GOODYEAR, Ariz. -- Abraham Almonte was on the edge of his seat during Game 7 of the World Series. That seat was in the stands at Progressive Field, where the Indians outfielder was among the fans. Almonte was the only member of the Cleveland crowd who was pulling for teammates,
GOODYEAR, Ariz. -- Abraham Almonte was on the edge of his seat during Game 7 of the World Series. That seat was in the stands at Progressive Field, where the Indians outfielder was among the fans. Almonte was the only member of the Cleveland crowd who was pulling for teammates, not just players.
Ineligibility for the postseason was part of the price Almonte paid for the suspension he received last spring for violating Major League Baseball's Joint Drug Prevention and Treatment Program. When Almonte had his one-on-one meeting at the outset of Spring Training this year, Indians manager Terry Francona made it clear that the outfielder arrived at camp with his record wiped clean in the eyes of the Indians.
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"That was actually one of the things I said," Francona noted this week. "I won't bring it up anymore, but I said, 'How nice is it to sit in that chair knowing that you have a clean slate and you're moving forward?' That's exactly what it is."
That means a lot to Almonte.
In fact, Almonte said he has appreciated how Cleveland has handled his situation over the past year. After the outfielder served his 80-game suspension, he was immediately added to the Major League roster and remained with the team through the end of the season. Almonte was regularly worked into the outfield mix, even with the Indians knowing that he would not be available for the playoffs.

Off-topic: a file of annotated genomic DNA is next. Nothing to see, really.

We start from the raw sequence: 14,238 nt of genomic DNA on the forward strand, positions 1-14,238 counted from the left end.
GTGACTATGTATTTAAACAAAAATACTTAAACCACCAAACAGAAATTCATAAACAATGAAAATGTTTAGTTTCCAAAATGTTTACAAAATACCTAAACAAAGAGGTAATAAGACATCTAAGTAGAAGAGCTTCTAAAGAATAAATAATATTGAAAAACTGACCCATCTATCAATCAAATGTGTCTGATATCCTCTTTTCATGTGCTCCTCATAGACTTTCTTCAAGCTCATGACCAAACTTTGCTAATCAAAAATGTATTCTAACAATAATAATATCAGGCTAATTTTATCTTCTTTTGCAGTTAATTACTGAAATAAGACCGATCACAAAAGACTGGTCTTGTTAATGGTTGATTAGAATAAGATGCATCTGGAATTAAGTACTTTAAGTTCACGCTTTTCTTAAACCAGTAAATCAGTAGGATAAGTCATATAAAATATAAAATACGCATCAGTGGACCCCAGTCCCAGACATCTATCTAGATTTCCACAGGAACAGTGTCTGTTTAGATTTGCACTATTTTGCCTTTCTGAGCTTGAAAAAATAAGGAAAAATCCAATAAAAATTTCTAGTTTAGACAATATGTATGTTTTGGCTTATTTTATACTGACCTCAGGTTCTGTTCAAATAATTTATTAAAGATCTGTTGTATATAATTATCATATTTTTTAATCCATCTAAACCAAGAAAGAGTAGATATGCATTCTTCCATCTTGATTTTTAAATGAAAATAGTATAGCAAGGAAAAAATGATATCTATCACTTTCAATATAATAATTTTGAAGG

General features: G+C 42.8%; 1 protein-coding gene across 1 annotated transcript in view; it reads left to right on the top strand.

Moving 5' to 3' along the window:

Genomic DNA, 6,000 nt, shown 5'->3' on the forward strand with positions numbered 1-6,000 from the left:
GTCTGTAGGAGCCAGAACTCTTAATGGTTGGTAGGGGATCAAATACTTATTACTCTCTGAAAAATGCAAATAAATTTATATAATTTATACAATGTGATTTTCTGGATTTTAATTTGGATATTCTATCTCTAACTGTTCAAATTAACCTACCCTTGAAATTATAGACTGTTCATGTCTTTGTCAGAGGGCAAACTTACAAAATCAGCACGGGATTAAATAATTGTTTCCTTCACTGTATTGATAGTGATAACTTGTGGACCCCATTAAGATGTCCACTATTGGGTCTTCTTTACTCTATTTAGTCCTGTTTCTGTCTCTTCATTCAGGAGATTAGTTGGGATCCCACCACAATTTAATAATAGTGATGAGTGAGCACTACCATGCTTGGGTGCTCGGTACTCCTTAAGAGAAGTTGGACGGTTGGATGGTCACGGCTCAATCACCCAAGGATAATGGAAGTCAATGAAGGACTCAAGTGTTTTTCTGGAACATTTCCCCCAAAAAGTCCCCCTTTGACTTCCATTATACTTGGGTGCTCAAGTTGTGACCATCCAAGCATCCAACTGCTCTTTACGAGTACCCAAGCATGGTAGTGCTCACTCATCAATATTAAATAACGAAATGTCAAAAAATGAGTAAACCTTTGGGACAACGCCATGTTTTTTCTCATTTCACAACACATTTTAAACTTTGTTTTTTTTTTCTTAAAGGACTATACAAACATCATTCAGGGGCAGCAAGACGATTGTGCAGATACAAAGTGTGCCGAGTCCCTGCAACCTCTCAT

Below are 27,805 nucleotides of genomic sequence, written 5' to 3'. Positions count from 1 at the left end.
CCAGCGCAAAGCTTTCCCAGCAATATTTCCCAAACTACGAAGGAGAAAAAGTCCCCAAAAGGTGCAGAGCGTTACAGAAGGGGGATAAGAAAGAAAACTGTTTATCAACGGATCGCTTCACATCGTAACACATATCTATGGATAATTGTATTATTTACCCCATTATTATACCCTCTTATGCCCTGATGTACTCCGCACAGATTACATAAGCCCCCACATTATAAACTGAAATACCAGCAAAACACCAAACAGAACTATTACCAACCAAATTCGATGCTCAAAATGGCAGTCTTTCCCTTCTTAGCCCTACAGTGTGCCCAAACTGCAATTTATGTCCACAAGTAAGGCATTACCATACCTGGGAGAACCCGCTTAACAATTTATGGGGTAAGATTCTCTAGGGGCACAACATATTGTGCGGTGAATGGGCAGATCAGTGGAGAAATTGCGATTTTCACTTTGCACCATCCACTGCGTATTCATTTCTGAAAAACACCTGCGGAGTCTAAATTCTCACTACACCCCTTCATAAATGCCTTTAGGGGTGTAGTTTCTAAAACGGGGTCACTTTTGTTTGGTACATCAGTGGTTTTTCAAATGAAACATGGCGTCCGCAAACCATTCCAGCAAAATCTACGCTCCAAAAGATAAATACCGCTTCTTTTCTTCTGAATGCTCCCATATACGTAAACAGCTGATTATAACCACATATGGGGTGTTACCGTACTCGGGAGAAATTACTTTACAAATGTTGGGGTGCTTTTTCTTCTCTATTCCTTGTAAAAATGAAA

Through it all, Almonte maintained that his role was to repay the Indians' faith in him by doing anything he could to help the club reach the postseason. When the Indians clinched the AL Central title on Sept. 26, Almonte was in the middle of the celebration in the cramped visitors' clubhouse at Comerica Park in Detroit. That was a special moment for Almonte, who never felt rejected by the team or his teammates in the wake of his ordeal.
"The situation the team was in -- winning every day, everybody was doing really well -- I was ready for whatever happened," Almonte said. "If that was spending more time in Triple-A, going to the big leagues, wherever they needed me [I was prepared]. I was really impressed the way they trusted me, believed in me and put me back in the big leagues to try to help them out."
Almonte, who switch-hits and can play all three outfield spots, is in the thick of the outfield competition this spring. He projects as the backup to Tyler Naquin in center, but could also be an option in left if Michael Brantley (right biceps surgery in August) is not ready for Opening Day.
"Because of his skill set, he can bring a lot," said Francona.
On Feb. 26 last spring, Almonte sat before reporters, expressing embarrassment and confusion over his positive test for Boldenone. One year later, the outfielder continues to be embraced by his teammates, and he feels his situation provided a valuable personal learning experience.
"It's not the way that you want to learn, but I feel like I took a lot out of it," Almonte said. "I feel mentally stronger and more positive. Now I really see it, and I know that everything is possible. I just have to come to the ballpark with the same energy that I come with every day and no matter how hard or uncomfortable the situation is, I know that I'm going to get through it."
Jordan Bastian has covered the Indians for MLB.com since 2011, and previously covered the Blue Jays from 2006-10. Read his blog, Major League Bastian, follow him on Twitter @MLBastian and listen to his podcast.